zenstat

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That is some fine buying you did there.

My hats were advertised at about 740g each. Since then I've weighed them and they came out as 746g (the plain top) over 732g (the flanged bottom). Several others have reported tops being slightly heavier than bottoms for these. That seems to be within tolerance when a person at the factory matched them for sound by ear, not exact weight specifications.
 

Tama CW

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Great stuff by Zenstat as usual.

500 gm in a 14" hat would be ultra paper thin. That's about as light as I've ever seen one. If not for the flat flange, it would normally bend under its own weight when held in the fingers (maybe it does anyways)....very floppy like a piece of thin sheet aluminum. Any 14" under 550-600 gm is getting really light and those are very scarce.
 
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gkrk

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Got the cymbal weighed at the Fed Ex place: 1.2 pounds = 544.311 grams.

The flange is subtle I was noticing just now when I brought it in from the car.
So subtle that it's almost not there, just dips at that last 1/2" like the where the
waves crash at the beach.

Pictures when I have a minute.
 

zenstat

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Thanks for the weight. This is where having a lot of weight data for 14" cymbals can add some context.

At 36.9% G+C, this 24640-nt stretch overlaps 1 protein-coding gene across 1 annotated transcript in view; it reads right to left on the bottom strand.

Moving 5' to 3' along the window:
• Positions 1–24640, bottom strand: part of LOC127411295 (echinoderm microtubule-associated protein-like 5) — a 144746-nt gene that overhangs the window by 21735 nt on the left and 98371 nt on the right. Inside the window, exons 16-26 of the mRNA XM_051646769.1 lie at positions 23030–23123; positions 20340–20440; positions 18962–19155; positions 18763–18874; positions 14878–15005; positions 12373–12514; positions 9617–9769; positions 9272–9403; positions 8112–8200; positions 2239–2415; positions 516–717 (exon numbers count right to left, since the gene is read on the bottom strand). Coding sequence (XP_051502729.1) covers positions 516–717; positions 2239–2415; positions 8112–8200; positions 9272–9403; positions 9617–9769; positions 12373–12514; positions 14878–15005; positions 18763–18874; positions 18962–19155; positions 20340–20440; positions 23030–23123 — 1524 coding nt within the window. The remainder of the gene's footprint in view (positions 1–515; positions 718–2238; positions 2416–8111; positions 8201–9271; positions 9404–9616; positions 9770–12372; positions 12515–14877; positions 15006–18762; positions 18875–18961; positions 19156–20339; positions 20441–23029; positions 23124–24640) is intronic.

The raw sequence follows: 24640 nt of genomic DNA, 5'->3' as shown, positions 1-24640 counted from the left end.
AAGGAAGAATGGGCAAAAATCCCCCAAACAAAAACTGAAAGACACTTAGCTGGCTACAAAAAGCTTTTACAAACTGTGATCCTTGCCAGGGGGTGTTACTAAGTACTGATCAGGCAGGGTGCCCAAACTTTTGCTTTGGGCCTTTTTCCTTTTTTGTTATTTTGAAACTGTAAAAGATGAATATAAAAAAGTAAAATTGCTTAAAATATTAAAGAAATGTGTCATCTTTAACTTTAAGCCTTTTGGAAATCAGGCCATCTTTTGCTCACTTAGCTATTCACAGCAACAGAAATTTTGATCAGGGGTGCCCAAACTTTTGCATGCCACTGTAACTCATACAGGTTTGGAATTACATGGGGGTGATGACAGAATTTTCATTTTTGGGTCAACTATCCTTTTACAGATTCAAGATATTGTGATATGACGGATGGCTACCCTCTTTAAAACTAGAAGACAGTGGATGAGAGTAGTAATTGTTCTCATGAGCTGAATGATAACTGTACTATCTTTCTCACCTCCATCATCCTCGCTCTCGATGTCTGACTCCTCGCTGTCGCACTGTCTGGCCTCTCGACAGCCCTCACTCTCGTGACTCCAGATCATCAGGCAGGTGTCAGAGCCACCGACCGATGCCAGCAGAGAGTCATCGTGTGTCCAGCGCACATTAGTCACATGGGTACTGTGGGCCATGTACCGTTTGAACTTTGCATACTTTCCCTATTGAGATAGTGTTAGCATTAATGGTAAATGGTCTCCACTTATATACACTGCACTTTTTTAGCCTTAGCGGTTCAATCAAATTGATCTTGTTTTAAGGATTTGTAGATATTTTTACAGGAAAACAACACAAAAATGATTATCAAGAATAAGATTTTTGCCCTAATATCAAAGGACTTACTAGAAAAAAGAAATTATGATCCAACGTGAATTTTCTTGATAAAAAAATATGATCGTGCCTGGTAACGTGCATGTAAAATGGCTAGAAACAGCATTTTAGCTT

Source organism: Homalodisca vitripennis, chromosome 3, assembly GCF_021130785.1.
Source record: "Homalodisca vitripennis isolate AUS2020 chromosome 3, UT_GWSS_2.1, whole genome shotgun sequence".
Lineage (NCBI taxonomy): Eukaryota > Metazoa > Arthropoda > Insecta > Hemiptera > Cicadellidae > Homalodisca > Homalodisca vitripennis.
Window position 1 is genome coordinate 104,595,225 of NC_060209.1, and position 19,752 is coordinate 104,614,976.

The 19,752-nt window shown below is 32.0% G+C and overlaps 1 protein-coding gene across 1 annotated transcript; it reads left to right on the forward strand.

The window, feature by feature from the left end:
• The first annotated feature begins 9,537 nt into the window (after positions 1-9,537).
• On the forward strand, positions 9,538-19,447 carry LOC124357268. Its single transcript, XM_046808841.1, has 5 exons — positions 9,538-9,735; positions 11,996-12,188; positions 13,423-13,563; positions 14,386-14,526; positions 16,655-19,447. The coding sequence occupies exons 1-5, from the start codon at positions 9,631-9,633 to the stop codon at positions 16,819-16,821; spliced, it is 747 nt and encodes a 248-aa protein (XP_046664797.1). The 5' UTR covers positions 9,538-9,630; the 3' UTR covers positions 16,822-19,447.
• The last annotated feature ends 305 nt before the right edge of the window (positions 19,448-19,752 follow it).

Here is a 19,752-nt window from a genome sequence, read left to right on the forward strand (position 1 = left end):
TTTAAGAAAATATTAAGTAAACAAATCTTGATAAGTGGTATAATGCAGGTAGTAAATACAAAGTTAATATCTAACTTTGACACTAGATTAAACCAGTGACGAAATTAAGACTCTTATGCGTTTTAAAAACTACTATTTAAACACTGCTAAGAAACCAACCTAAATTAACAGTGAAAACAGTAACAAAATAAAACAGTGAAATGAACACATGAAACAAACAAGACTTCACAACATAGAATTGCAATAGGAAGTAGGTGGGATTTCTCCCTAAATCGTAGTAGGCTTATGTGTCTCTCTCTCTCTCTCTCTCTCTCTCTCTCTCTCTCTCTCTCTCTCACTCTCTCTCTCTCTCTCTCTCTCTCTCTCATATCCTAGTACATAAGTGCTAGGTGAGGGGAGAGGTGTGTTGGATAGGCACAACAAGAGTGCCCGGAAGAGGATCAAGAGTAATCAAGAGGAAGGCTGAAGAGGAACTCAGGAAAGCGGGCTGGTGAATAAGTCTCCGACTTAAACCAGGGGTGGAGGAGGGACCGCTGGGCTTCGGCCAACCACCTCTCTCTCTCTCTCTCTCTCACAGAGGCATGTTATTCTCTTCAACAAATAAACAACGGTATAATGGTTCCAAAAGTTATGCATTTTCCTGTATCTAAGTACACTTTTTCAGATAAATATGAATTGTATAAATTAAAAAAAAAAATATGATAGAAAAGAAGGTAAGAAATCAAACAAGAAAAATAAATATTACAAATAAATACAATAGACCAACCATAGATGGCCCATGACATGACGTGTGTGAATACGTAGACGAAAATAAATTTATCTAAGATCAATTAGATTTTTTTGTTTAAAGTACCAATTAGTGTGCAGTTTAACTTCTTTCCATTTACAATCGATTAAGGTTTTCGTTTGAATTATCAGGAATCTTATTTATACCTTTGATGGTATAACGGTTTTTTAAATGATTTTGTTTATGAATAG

I'm not up to producing an updated graph yet, but here is an earlier graph of 14" pairs



I use a short convention for Era names here because it is better on graphs. T is Trans Stamp L is Large Stamp S is Small Stamp and 60s 70s 80s and M for Modern (90s and later) are hopefully self explanatory. For more details and definitions see


Since that was done I've added weights of

502g
509g
510g
510g (yes two of them but one 1930s, one 1940s)
517g
518g
544g (Small stamp late 50s)
554g
572g (Small stamp late 50s)

All but two in that list are Trans Stamps or earlier, which is once again why I would either like to see a photograph of the trademark stamp of yours, or have you identify it using my detailed images and pointers on what to look for.
 

gkrk

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Whew! My eyes are shot! The H/E thing is suggesting, to me at least, that this a '70s cymbal. The H seems almost between the E (in MADE) and the I in IN) so the E is to the left and not right under the H. I'm probably missing something. Does seem the stamp is "small," like an inch high or a little more; hard to say because the Ottoman fades to the top. I will try to get a good picture in the morning.
 

Tama CW

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Sounds like your typical weak 70's stamp. The 50's small stamps tend to be pretty strongly impressed. The trans stamps often are missing central details in the top half of the stamp. If no 3 dots, it's either 70's or 50's and earlier. 544 gms in a 70's would be rare for sure....not that it adds much of an extra value above it's already light weight. I've never held a 70's under around 780 gms. And if they made them really light, they got crushed during the rock years....and replaced with heavier ones. The type 1 and 2 trans stamps don't have H over E alignment either. So there's a glitch that most people don't know.
 

zenstat

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A picture of the cymbal from the top and from the bottom in "dramatic" side light is usually enough to tell without having a picture of the trademark. There are differences in hammering and lathing which tell those of us who know what to look for. This will usually allow us to reliability determine 70s vs 50s with just a quick look.